Today I am delighted to share with you the first of three guest posts I have agreed from Jeanne Bliss of CustomerBliss.com. Suffice to say that Jeanne is an expert, an author, an evangelist and an experienced head when it comes to building and developing customer centric businesses. You can read more about her at the end of her post. In the meantime…..enjoy!
Building a Company of R E S P E C T
The Headsets.com experience is defined by the attitude of the customer service rep you reach when you call, and how you feel when you hang up the phone from your conversation with him or her. And that experience fuels their growth. At Headsets.com, 52 phone reps work with customers, guiding them through the maze of selecting the product that is right for them. “At the core of that call is respect” says founder and CEO Mike Faith, “The customer deserves our respect. Sometimes they could be wrong. But they always deserve our respect.” And that’s why if any one of those reps rolls his or her eyes, acts exasperated, or does not give customers the respect they deserve, that rep Headsets.com.
Compromising Culture Hinders Growth
To ensure that disrespect is a rarity, Headsets.com is very rigorous in how they screen and hire candidates. Before they are hired, candidates go through what Mike Faith calls a day of customer service tryouts. This includes up to eight interviews. They talk to a voice coach (to check for warmth, tone, and empathy) and a business psychologist, to understand how they react to pressure and how they might, for example, keep their exasperation in check when customer calls get unwieldy. They are tested for memory and English usage and grammar. They sit in on calls. After these initial screens, multiple interviews inside the company determine if they are a “fit” for the Headsets.com culture and customer commitment.
This rigour is in place because reps are encouraged to trust their gut in how they interact with customers. And respect is paramount to these interactions. And that’s why if any one of those reps rolls his or her eyes, acts exasperated, or does not give customers the respect they deserve, that rep is asked if they want to take their leave from Headsets.com. Although rarely acted upon (because of the rigour taken during selection), this commitment of making disrespect a “fireable” offence helps reps who have had a long work shift, or a chatty customer asking obvious questions, remember that customers are entitled to their point of view, to their rant, and to have their say.
Customer Respect Rules
Headsets.com is, according to Mike Faith, “dedicated to customer love.” Respect for customers is at the core of that love. The company is a success because of their ability to sustain service passion. Only one in 30 applicants who go through their customer service tryouts make it into the company as a Headsets.com rep. And once you’re there, customer respect rules. Rigorous? Absolutely. But effective? Something must be working. Headsets.com grew from a $40,000 investment in 1998 to $30 million in revenue and 500,000 customers in 2010.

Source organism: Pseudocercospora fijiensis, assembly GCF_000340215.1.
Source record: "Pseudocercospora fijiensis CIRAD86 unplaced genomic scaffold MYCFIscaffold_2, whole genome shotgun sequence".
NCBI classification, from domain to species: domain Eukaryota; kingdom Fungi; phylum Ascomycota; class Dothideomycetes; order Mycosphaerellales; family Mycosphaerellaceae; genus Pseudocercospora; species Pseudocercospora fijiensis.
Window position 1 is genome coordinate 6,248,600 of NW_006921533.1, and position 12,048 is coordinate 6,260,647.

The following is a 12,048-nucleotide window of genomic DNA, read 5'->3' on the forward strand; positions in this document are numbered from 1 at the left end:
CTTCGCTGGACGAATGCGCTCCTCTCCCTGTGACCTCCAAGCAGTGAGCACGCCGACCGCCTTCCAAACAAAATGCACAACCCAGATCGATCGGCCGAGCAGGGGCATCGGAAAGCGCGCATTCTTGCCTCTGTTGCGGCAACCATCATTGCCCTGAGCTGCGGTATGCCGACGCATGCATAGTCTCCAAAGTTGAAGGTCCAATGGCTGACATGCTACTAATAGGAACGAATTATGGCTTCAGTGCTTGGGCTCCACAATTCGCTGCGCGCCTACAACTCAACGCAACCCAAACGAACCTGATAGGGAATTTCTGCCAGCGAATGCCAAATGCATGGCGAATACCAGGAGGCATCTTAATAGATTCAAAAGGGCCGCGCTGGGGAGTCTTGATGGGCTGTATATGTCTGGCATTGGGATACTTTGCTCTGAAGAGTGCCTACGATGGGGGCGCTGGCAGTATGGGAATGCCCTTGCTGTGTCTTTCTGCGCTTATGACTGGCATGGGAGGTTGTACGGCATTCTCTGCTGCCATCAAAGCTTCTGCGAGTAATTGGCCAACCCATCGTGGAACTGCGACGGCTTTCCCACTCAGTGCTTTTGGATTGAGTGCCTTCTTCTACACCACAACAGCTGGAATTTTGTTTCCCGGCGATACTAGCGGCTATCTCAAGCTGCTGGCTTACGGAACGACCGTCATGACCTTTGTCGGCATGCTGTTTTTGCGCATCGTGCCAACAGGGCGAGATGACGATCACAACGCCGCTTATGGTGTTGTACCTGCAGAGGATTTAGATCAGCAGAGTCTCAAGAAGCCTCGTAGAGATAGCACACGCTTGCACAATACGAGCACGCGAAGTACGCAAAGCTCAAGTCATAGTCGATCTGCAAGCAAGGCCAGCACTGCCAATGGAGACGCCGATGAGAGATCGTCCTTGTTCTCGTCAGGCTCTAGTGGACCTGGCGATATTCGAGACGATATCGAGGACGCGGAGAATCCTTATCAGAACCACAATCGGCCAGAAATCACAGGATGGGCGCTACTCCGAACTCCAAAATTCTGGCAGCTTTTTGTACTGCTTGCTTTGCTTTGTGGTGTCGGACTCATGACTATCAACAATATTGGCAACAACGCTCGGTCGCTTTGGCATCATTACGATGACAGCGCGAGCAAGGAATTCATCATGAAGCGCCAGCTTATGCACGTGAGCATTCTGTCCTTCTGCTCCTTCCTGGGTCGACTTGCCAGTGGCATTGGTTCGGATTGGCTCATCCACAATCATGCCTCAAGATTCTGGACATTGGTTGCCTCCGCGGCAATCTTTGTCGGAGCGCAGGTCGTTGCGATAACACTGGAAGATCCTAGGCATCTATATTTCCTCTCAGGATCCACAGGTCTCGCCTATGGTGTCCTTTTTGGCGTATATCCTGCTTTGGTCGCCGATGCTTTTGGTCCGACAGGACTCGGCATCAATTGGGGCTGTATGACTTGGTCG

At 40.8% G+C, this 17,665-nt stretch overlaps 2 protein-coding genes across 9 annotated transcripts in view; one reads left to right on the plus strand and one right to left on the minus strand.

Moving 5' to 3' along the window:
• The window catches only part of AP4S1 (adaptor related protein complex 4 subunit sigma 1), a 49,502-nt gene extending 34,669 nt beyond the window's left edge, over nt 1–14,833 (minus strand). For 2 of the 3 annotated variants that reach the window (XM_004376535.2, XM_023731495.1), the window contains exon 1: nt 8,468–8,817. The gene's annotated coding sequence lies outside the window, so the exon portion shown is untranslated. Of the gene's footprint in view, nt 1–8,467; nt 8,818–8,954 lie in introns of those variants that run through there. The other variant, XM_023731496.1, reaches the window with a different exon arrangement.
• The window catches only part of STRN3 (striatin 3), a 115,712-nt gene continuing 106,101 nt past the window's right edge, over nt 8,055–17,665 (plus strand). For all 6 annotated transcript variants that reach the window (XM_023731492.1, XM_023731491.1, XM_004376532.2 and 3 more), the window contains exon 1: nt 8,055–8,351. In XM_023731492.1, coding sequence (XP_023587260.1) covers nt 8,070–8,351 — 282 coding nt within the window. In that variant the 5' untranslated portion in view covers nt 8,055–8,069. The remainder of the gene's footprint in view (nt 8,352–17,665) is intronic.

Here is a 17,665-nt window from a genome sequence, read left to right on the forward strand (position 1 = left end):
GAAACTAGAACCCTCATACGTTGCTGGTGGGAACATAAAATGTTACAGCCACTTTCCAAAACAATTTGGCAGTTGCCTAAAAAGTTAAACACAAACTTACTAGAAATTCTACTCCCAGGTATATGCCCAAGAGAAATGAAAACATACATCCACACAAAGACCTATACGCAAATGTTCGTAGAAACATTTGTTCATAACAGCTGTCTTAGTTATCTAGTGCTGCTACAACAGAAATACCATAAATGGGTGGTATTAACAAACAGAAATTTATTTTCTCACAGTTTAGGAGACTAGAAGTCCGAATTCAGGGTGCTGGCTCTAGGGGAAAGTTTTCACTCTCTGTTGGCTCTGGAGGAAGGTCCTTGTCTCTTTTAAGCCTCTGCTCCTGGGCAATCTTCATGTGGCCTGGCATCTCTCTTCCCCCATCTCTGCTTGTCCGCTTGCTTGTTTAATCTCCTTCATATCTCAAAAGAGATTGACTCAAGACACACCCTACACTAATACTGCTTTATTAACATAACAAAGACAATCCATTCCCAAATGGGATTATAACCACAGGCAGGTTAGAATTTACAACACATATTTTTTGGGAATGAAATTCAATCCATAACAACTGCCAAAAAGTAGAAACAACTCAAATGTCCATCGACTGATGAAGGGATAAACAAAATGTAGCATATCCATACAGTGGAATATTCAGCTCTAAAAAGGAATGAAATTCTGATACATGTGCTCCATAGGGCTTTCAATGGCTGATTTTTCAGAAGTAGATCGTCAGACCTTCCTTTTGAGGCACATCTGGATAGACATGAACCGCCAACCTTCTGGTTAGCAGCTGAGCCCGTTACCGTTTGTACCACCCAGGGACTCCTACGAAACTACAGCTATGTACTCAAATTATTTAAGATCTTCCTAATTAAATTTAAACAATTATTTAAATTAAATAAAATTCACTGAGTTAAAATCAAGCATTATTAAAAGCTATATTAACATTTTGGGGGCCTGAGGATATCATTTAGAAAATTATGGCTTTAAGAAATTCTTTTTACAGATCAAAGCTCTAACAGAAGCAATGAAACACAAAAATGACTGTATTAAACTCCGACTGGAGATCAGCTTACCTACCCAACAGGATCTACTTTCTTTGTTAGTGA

How do you decide who to pick as the people who will deliver your special blend of service, support, and personal connection to your customers? Is your interview process as unique as your business? Should you give applicants a “customer service tryout” like Headsets.com does?
As the Customer Leadership Executive for five large U.S. market leaders, Jeanne fought valiantly to get the customer on the strategic agenda, redirecting priorities and creating transformational changes to the brands’ customer loyalty. She has driven achievement of 95 percent loyalty rates, changing customer experiences across 50,000-person organizations.
Jeanne developed her passion for customer loyalty at Lands’ End, Inc., where she reported to the company’s founder and executive committee as leader for the Lands’ End customer experience. She was Senior Vice President of Franchise Services for Coldwell Banker Corporation. Jeanne served Allstate Corporation as its chief officer for customer loyalty & retention. She was Microsoft Corporation’s General Manager of Worldwide Customer & Partner Loyalty. At Mazda Motor of America she initiated the brand’s retention effort.
After 25 years as the Customer Experience Executive in five major US Corporations, Jeanne founded CustomerBliss in order to create clarity and an actionable path for driving the customer loyalty commitment into business operations.
You can learn more about Jeanne at her website CustomerBliss.com, on her blog, on Twitter @jeannebliss, on her CustomerBliss Channel on Youtube or you can check out her books: I Love You More Than My Dog”: Five Decisions That Drive Extreme Customer Loyalty in Good Times and Bad and Chief Customer Officer. Getting Past Lip Service to Passionate Action.